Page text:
Last week, in our article about “How Not to Code”, we mentioned in passing concepts of the frame, also called the stack, and the heap. I’m not sure if the stack and the heap are supposed to be philosophies of office organization or if they are characters in a bad mob movie from the 1970’s, but in programming, they are key to how your computer works internally.
In computer science, a “stack” is a structure where the last element added is the first element removed. Sometimes, this is how life in general goes.
Suppose you are performing a routine task at work. Then a coworker sends you an email asking for help. Then your supervisor comes in with something for you to do and you start working on that task. Lastly, a customer calls and you start to help them. We could represent this series of interruptions as a stack.
In a stack, in order to remove an item lower on the stack, you have to first remove the items above it. Your computer executes programs the same way. When one function calls another, the called function is added to the top of the stack and earlier functions will not continue until later ones are completed.
Memory is also allocated to functions using a stack. (We also call this allocating memory on the “frame”.) Consider these two functions in C++:
double dblPi = 3.14159;
int intRadius = intDiameter / 2;
return dblPi * intRadius;
int intCircumference = 0;
sprintf(szMessage, “The circle is approximately %d inches around”, (int)PerformCalculation(5));
MessageBox(NULL, szMessage, “Circle”, MB_OK);
It is known at compile time that ShowMessage() will need 104 bytes of memory for the two variables it declares (assuming integers are four bytes) and PerformCalculation will need 12 bytes of memory for its variables. (Actually, some amount of memory is also allocated for the “anonymous variables”, or, in other words, the intermediate calculations, such as the return value of PerformCalculation().)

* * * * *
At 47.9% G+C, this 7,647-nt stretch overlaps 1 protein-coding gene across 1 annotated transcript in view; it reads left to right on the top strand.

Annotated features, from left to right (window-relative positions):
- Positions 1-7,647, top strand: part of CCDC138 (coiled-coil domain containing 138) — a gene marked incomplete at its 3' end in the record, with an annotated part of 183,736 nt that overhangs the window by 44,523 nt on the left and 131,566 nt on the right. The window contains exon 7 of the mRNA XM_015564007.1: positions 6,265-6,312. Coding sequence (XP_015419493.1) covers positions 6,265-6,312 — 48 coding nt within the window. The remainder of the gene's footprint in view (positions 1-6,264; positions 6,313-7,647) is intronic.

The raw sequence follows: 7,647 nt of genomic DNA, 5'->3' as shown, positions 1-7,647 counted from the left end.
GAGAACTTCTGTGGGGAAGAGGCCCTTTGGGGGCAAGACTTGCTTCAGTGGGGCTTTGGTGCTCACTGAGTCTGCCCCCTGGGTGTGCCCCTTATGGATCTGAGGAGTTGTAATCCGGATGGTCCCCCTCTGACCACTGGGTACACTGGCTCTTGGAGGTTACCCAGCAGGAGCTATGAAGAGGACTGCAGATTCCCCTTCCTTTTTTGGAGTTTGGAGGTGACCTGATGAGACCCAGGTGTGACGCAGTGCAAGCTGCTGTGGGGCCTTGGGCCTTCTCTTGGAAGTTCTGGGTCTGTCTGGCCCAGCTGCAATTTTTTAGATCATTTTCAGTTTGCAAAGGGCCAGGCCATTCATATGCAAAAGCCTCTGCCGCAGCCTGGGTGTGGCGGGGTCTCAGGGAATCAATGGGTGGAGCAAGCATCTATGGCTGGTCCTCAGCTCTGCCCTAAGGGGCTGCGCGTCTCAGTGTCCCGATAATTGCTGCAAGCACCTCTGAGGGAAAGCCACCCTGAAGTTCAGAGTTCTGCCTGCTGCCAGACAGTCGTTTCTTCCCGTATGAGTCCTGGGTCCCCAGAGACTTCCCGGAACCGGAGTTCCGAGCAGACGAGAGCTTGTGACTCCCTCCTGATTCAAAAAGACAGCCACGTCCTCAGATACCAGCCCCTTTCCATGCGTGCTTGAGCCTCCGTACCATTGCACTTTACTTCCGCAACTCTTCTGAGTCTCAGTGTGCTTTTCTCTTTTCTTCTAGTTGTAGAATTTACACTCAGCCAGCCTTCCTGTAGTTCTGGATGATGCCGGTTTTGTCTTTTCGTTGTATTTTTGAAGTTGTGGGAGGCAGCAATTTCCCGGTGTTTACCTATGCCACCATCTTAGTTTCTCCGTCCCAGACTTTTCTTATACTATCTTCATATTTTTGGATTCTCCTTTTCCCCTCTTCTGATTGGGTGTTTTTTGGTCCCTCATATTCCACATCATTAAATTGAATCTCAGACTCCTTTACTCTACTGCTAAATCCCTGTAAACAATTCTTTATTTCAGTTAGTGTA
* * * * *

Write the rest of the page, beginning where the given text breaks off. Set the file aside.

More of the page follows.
Allocating memory on the stack is very efficient – when a program runs, it allocates some amount of “stack space” and when a new function is entered, all the program has to do is move “push” that function’s variables onto the stack and “pop” them off when it is done.
Alternatively, memory can be allocated using the “heap”. Consider this alternate version of PerformCalculation, which uses the word “new” to declare its variables:
double *pdblPi = new double;
*pdblPi = 3.14159;
int *pintRadius = new int;
*pintRadius = intDiameter / 2;
int intReturn = *pdblPi * *pintRadius;
When the word “new” is used, the program asks the operating system for a block of memory that it can use to store the variable. In this function, pintRadius does not actually contain the radius itself, but, rather, it contains a memory address where the radius can be found. Because this memory is allocated dynamically and potentially requires the operating system to hunt for a free block of memory, or even to use the swap file, this code will execute more slowly.
So, when programming, it is obviously preferable to declare variables on the stack instead of on the heap, where possible.
One of the downsides in C# relative to C++ is that it is completely impossible to declare an object (a class) on the frame. In C++, this is valid syntax:
This code creates an instance of the CDialog class on the stack. In C#, though, classes can only be allocated on the heap. This makes it less possible to write efficient code.
What language do you like better – C++ or C#? Let us know in your comments.
image credit: Zzubnik